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I’ve always heard that our last thoughts or conversations before bedtime may come back to us in our dreams.
There’s a good bit of truth to that.
While visiting with family in Maryland on Jan. 17, I noticed the television newscasts were filled with film clips of the late Dr. Reverend Martin Luther King, Jr. and the impact his life made.
There were a lot of announcements of the many downtown activities going on in and around Washington, D.C., on Martin Luther King Jr. Day.
In this Maryland market, King’s inspiring “I Have a Dream” speech was broadcast several times, too.
As a born and raised Southerner, I naturally had mixed emotions about Dr. King. He was all for helping blacks and poor whites in a way that everybody would be equal or, at least, have the same opportunities.
With those thoughts flooding my mind, I turned in for the night.
I reckon it’s natural that a lot of my dreams somehow relate to earlier days in my life.
Out of nowhere appeared my old friend, Ernest.
Ernest was a good buddy who lived on “the other side of town.”
Honest, I never favored one buddy over the other and Ernest was colored.
I say colored because I thought Ernest didn’t care very much about being called black.
I had known Ernest since we both were little. His mama worked as a maid for our next door neighbors.
And sometimes, if I was lucky, she’d bring Ernest along to play with me.
One might say, Ernest and I grew up together. He ate with us and we played games in my room. I never thought that much about race. I was just glad he was around to play with.
Now, on Wednesday afternoons (if I had behaved), I usually got to go uptown. That was a treat because it meant a trip to the dime stores and an ice cream cone or Cherry Coca Cola at the drug store.
I didn’t think too much about it at the time, but you know, Ernest could never join me for those Wednesday afternoon adventures.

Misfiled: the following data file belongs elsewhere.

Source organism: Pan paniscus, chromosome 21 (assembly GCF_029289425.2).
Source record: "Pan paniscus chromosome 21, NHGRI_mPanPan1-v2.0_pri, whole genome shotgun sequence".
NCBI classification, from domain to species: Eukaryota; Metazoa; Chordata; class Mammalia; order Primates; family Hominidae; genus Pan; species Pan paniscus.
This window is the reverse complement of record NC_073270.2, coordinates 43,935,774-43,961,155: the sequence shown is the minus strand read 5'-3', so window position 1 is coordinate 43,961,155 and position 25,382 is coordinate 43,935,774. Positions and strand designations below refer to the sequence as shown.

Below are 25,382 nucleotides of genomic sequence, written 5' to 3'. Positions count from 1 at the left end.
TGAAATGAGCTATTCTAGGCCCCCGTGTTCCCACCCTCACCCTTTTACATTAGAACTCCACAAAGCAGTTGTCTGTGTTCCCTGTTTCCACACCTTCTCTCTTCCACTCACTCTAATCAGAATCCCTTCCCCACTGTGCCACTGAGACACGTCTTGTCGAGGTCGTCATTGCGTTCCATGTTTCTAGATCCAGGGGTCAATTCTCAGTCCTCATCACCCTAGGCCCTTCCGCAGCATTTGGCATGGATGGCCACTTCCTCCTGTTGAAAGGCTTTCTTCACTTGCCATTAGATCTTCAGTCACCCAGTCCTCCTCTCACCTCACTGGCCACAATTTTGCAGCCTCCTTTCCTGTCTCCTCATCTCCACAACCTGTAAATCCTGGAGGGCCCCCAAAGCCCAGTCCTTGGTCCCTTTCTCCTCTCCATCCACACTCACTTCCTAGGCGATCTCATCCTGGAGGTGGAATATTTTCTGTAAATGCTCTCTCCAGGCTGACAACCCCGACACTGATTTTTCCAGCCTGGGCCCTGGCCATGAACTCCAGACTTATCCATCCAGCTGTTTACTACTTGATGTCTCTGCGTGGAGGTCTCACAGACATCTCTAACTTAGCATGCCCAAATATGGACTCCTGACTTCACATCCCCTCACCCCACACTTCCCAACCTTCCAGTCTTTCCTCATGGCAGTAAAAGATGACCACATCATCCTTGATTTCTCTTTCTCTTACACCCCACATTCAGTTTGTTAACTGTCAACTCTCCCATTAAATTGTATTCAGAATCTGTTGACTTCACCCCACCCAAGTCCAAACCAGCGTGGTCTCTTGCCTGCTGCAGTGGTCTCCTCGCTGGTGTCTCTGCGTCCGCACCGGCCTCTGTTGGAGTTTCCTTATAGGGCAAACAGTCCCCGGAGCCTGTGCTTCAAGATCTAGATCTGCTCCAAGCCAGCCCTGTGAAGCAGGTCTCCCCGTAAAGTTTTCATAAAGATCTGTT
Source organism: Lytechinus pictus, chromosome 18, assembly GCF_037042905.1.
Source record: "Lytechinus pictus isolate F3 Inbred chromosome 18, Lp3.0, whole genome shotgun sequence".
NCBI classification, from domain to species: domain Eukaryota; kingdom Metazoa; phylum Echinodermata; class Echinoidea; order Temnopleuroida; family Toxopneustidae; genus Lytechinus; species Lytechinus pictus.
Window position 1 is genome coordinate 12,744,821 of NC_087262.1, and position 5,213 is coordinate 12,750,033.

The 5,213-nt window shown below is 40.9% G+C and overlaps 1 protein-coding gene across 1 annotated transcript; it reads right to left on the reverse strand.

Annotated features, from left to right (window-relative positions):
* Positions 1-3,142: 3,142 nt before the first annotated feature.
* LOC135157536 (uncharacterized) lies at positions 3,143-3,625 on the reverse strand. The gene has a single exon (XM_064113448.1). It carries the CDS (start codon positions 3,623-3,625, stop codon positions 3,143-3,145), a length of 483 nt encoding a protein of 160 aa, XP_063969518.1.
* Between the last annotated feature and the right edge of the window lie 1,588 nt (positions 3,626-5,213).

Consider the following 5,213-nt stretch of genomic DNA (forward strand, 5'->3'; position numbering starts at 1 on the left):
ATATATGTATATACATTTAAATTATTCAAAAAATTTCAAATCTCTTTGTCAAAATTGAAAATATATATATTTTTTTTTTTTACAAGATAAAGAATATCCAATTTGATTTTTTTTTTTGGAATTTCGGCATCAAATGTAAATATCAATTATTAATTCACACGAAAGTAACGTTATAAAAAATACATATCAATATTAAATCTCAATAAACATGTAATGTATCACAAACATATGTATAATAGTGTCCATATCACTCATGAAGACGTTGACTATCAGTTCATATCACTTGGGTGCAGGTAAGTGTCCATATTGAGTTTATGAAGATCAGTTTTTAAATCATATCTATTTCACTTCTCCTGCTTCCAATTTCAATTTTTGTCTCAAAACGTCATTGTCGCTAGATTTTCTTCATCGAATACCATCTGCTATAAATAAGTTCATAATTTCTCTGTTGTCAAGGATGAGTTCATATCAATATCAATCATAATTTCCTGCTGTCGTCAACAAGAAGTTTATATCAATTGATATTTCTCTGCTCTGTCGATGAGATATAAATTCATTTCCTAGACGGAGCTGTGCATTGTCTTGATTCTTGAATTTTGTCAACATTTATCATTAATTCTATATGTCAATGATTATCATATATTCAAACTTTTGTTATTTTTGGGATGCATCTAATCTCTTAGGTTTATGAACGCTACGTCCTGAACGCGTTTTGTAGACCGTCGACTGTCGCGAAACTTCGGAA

I would invite him, but his mama would say no and that she had something else for him to do.
I never quite understood that and come to think of it, I don’t think Ernest did, either.
I always believed the only dumb question is the one that don’t get asked.
“Mama, why can’t the colored folks sit inside the drug store with us?”
Evidently, Mama, who was the smartest person I knew, didn’t have an answer.
“Because,” was all she said.
I couldn’t figure out why Ernest couldn’t go to my school. He would have been a great teammate on the baseball squad. I didn’t dare ask Mama, though. I knew the answer would be another “because.” Any time you asked those kinds of questions, a “because” answer was all you got.
Just after we turned 11, Ernest’s family moved to Charlotte.
His daddy was drafted into the Army and his mama found a better paying job up there. But on some weekends, Ernest came down here and we got to play together for a few hours.
From our conversations, I don’t think Ernest ever took a shine to the Queen City life.
“Colored folks are treated about the same there as they are in Lancaster,” Ernest said.
His words took me by surprise. That was the first time I had ever heard Ernest mention something about how colored folks were treated. I was young, but I never forgot that.
As the years past, visits from Ernest became less frequent. When he did come here, I noticed a subtle change in him. Yes, we were growing up, but Ernest wasn’t the same old buddy of years past.
Ernest said he was in some clubs in his neighborhood. He told me in secret, that “colored folks are going to make things change,” but never told me why or how.
“We’ll get to eat in the white folk’s cafes and could sit anywhere on a bus we want to,” he said.
I didn’t think too much about it, but it sounded fair. I had seen enough of the unfair part. My walks downtown would’ve been a whole lot more fun if Ernest could’ve gone.
The way I figured it, Ernest was right. If a fella pays the same amount for a bus ticket as me, he’s entitled to sit anywhere he wants to sit.
The last I heard, Ernest was killed by a hit and run driver on a busy Charlotte street.
His dreams of change would only be dreams, but Dr. King was dreaming them, too. And his work helped turn some of Ernest dreams into reality.
But I still regret that Ernest didn’t live long enough to see those dreams realized.
What a sight it would’ve been to see us sitting together at a local drug store drinking Cherry Coca Colas and talking about it.
He remains my good buddy, still.